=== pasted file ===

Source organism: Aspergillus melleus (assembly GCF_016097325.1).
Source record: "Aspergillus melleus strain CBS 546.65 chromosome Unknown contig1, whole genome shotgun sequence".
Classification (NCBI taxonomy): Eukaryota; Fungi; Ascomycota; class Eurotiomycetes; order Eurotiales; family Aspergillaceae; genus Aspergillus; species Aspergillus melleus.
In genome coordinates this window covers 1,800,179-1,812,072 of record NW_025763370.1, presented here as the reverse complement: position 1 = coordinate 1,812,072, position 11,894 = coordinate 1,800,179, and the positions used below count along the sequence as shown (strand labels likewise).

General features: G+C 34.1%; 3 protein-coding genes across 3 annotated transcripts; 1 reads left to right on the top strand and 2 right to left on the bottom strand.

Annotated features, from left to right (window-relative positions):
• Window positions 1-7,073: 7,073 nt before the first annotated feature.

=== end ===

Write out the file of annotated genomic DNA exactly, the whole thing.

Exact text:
Source organism: Aspergillus melleus (assembly GCF_016097325.1).
Source record: "Aspergillus melleus strain CBS 546.65 chromosome Unknown contig1, whole genome shotgun sequence".
Classification (NCBI taxonomy): Eukaryota; Fungi; Ascomycota; class Eurotiomycetes; order Eurotiales; family Aspergillaceae; genus Aspergillus; species Aspergillus melleus.
In genome coordinates this window covers 1,800,179-1,812,072 of record NW_025763370.1, presented here as the reverse complement: position 1 = coordinate 1,812,072, position 11,894 = coordinate 1,800,179, and the positions used below count along the sequence as shown (strand labels likewise).

General features: G+C 34.1%; 3 protein-coding genes across 3 annotated transcripts; 1 reads left to right on the top strand and 2 right to left on the bottom strand.

Annotated features, from left to right (window-relative positions):
• Window positions 1-7,073: 7,073 nt before the first annotated feature.